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Monday, Dec. 18, 2000


Popularity polls belie Mori's 'reform plans'

Prime Minister Yoshiro Mori launched his new Cabinet on Dec. 5, reshuffling his team to prepare for the reorganization of government ministries and agencies in January.

Although Mori said he created a powerful team that can implement the socioeconomic reforms necessary to revive the nation in the 21st century, media surveys show that popular support remains sluggish, and there is a persistent sentiment within the Liberal Democratic Party that it will be headed for heavy losses in next summer's Upper House election as long as Mori is at the helm.

For fiscal 2000 through March, the government is expected to attain its goal of 1.5 percent annual GDP growth. Still, recent stock market trends indicate investors are still uncertain about the future of the economy.

Consumer spending must become stronger to put the economy on a full-scale recovery path, but this is an area where, regrettably, signs of an upward trend are still unclear.

Uncertainty appears to be deeply embedded in the mind-set of the people, and to dissipate that, Mori needs to present a grand design for structural reforms.

Japan's potential for economic growth will inevitably decline unless something is done to cope with the rapid aging of its population. The health of state coffers, including those for social security, could continue to deteriorate, and the ever-rising taxpayer burden would be an additional growth-hampering factor.

Bold reforms are needed to break this vicious cycle.

Former Prime Minister Ryutaro Hashimoto, who has joined the new Mori Cabinet, took the initiative in 1997 to launch a set of six major reforms, but his attempt at fiscal reform was crushed halfway. The reasons for his failure were that he was unable to coordinate his fiscal reforms with those in other areas -- such as social welfare programs -- and because he set impossible goals and timetables.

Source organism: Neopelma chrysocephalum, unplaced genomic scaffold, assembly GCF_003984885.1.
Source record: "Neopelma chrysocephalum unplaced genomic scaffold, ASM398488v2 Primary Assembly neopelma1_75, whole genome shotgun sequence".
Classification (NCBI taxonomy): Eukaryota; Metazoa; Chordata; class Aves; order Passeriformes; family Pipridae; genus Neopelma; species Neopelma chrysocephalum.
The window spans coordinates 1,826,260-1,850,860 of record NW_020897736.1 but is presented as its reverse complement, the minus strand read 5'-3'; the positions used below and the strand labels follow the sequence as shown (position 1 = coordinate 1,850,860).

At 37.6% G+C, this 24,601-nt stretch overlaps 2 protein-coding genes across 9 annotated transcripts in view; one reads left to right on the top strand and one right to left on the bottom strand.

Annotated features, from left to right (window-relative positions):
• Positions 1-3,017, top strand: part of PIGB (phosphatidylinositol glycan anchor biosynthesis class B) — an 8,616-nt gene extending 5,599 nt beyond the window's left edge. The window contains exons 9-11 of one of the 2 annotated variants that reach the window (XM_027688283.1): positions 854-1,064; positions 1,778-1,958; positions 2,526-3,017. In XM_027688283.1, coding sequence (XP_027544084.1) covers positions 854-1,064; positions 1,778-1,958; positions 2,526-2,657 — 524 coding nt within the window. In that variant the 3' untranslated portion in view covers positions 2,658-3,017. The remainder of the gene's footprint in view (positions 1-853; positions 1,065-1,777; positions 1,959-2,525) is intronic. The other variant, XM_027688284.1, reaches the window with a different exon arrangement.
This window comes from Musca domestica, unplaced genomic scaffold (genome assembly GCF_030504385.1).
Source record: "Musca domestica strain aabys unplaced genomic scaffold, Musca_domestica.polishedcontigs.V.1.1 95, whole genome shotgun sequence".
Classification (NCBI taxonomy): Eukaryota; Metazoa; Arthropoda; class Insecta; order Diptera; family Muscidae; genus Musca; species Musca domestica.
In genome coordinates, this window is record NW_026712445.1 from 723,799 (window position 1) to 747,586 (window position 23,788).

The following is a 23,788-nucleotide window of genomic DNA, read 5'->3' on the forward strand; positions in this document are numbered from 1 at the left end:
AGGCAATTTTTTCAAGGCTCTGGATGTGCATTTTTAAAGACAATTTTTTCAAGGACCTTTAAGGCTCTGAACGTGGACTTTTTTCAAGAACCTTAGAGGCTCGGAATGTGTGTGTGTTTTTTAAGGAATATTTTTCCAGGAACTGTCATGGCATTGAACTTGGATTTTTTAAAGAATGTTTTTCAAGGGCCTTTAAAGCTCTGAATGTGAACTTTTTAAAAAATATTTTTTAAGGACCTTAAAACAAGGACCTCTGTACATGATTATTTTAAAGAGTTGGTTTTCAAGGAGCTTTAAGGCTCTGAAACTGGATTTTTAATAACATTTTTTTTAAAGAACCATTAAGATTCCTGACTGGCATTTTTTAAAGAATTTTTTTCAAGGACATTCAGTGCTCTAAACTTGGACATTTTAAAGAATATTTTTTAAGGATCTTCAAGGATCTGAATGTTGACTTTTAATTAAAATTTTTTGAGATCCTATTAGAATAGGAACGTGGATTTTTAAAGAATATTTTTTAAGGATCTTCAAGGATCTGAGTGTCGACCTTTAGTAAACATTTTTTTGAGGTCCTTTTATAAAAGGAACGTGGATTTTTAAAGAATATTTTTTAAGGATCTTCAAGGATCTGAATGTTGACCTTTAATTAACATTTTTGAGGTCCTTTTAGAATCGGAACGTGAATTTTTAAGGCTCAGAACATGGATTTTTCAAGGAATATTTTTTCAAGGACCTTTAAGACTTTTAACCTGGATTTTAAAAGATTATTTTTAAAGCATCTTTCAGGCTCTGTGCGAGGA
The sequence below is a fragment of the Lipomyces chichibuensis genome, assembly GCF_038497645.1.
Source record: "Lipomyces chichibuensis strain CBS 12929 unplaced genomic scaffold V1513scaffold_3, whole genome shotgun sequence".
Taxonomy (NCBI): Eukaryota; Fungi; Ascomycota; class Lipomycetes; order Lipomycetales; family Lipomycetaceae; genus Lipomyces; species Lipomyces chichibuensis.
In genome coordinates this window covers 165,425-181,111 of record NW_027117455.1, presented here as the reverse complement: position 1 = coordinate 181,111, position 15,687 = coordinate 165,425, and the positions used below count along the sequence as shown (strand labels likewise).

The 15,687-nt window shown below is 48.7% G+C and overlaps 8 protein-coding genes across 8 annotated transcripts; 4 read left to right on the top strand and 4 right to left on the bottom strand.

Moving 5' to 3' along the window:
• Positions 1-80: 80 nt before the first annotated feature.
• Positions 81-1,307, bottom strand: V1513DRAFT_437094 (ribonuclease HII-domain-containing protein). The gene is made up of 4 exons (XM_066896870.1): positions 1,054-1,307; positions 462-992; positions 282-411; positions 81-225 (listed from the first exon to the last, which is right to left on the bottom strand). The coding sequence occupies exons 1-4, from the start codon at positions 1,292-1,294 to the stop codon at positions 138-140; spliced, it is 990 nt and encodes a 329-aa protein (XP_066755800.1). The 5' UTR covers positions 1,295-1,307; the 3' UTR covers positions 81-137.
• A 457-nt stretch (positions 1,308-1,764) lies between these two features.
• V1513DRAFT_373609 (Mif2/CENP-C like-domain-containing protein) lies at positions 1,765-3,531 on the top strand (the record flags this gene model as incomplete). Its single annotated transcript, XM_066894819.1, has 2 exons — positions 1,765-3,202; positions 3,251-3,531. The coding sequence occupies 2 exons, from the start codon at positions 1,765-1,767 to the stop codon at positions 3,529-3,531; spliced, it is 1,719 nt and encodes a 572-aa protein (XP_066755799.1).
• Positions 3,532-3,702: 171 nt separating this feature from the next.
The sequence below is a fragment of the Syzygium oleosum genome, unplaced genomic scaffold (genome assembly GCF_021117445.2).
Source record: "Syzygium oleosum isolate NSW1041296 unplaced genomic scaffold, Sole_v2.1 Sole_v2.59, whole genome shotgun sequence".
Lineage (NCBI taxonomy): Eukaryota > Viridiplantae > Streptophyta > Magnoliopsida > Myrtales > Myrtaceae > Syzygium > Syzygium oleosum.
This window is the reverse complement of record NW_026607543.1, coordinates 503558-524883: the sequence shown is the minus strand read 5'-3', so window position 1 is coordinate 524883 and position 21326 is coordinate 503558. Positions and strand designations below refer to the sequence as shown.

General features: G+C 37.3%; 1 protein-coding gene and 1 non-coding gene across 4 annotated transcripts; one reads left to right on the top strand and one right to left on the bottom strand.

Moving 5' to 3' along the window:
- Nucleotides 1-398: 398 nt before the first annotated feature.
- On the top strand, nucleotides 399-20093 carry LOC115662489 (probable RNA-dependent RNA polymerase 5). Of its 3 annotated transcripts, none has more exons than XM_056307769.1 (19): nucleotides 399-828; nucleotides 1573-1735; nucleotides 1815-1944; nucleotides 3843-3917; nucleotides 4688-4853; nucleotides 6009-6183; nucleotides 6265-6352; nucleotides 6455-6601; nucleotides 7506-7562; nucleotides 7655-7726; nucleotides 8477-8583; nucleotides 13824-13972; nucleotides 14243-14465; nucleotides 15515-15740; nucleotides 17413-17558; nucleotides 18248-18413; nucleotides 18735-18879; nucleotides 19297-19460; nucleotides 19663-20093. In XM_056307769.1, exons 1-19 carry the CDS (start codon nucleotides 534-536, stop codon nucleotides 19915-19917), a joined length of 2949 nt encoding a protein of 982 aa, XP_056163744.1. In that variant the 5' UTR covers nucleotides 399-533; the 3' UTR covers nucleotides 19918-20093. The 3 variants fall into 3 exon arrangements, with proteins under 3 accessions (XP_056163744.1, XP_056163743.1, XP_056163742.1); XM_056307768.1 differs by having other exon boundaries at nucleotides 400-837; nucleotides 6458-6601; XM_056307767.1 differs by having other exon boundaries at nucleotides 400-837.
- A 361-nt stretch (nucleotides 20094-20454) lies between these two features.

In addition, rapid changes in other economic circumstances, including rising doubts over the nation's financial industry and the Asian financial turmoil that began in 1997, also negatively affected Hashimoto's efforts.

It is high time that Prime Minister Mori embarked on bold reforms by learning from the lessons of 1997. New reform initiatives must be comprehensive, well-planned and flexible, and Mori should draw up an overall design for reforming the nation's welfare, taxation and fiscal structures.

An estimate by the Japan Federation of Economic Organizations (Keidanren) indicates that Japan's annual growth potential will fall into the 1 percent range if the current condition of the economy is ignored, and that the overall burden on taxpayers, including tax and welfare costs, will account for 70 percent of their salaries in 2025, or nearly double the current 37 percent.

At that point, the consumption tax rate will have been hiked to 25 percent.

However, radical cuts in government spending, along with pension, medical insurance, and other welfare reforms, could enable Japan's economy to grow by 2.4 percent annually if a more moderate consumption tax rate of 10 percent could be attained. This would also keep the taxpayer burden at 46.5 percent.

The new Council on Economic and Fiscal Policy, to be created next month, is to be charged with directing the government's economic management. Signs of discord are already emerging within Mori's Cabinet over what role and status the panel is to be given, but its primary task will be to present the public with the grand design for the nation and eliminate the people's anxieties about their future.

And that is the best way for Mori and the LDP to win back voter trust and survive the Upper House election.

Yoshio Nakamura is managing director of the Japan Federation of Economic Organizations (Keidanren).

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